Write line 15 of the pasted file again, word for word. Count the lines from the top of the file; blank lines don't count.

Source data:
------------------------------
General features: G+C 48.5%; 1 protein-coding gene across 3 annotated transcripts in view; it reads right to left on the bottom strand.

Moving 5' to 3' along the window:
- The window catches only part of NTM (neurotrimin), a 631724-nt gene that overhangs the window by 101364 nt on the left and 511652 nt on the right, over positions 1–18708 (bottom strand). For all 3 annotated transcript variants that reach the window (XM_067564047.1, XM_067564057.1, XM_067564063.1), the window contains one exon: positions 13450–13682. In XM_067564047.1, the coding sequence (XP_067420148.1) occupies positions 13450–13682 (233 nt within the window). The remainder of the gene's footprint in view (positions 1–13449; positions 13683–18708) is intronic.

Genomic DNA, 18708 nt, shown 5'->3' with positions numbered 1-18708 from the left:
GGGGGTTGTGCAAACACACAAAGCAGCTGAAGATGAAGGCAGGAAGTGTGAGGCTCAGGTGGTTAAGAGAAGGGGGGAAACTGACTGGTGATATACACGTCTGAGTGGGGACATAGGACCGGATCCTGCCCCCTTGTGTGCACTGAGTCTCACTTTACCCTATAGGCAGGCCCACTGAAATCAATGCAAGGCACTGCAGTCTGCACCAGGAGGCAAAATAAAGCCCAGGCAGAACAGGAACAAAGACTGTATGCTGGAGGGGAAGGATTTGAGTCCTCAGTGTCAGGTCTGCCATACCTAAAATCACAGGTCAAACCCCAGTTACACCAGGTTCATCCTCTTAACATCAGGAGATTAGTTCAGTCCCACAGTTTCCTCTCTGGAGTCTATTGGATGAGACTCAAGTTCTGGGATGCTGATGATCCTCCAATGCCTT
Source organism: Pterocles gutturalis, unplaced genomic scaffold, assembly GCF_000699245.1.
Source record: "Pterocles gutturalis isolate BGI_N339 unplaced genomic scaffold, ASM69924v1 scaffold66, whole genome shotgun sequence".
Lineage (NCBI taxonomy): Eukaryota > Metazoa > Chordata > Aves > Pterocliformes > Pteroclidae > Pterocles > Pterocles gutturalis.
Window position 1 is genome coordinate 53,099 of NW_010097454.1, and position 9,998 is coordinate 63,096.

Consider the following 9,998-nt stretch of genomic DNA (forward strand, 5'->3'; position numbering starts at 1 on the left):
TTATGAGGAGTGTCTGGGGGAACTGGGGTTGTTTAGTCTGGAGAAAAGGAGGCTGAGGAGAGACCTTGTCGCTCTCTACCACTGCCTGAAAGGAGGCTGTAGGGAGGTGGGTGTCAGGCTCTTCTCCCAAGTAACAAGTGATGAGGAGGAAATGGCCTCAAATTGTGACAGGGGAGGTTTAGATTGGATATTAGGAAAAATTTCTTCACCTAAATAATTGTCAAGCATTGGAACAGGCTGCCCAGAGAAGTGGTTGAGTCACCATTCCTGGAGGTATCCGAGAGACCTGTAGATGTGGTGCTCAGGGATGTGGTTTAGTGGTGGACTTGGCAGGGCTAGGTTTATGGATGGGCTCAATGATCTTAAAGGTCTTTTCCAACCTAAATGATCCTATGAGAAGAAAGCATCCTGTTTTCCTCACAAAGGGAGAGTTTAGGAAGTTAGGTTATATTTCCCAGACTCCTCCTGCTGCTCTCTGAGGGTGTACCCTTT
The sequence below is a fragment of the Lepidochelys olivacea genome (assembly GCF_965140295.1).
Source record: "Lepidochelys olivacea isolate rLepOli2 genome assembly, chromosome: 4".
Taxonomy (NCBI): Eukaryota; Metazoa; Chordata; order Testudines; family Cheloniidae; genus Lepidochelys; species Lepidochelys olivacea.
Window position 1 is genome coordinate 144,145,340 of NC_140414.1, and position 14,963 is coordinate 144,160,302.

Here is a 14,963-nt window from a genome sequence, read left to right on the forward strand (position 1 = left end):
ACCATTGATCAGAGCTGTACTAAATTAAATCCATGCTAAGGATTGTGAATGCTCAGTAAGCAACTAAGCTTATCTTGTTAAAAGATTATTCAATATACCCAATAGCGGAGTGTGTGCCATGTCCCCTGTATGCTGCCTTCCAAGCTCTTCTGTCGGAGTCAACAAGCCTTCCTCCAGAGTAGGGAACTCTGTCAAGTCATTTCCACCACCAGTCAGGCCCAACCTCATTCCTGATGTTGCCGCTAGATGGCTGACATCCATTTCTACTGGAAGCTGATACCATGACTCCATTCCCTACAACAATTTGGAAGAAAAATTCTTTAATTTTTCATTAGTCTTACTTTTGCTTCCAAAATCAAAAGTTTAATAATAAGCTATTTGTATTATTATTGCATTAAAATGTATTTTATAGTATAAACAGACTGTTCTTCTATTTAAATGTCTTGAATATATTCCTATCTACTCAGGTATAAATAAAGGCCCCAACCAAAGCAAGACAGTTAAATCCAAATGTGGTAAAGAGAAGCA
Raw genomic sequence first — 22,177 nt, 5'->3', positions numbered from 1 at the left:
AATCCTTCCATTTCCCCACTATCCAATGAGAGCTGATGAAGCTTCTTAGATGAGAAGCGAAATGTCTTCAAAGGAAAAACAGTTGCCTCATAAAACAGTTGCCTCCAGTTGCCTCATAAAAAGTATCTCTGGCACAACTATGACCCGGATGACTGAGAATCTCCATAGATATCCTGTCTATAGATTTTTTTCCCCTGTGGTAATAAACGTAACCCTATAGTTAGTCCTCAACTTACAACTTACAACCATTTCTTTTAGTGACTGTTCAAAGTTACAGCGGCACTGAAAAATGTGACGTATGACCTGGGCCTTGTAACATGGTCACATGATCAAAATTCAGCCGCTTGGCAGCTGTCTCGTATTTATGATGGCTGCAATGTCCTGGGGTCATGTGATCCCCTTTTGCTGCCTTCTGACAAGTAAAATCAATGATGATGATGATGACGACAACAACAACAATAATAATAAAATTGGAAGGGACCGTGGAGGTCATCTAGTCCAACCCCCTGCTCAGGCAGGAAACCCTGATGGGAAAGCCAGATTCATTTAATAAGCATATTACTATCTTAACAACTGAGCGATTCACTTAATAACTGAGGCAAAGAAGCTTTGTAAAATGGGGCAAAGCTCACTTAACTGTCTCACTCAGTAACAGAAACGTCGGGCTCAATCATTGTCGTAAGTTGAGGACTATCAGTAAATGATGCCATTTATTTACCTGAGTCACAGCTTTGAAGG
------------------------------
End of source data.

Window position 1 is genome coordinate 144,145,340 of NC_140414.1, and position 14,963 is coordinate 144,160,302.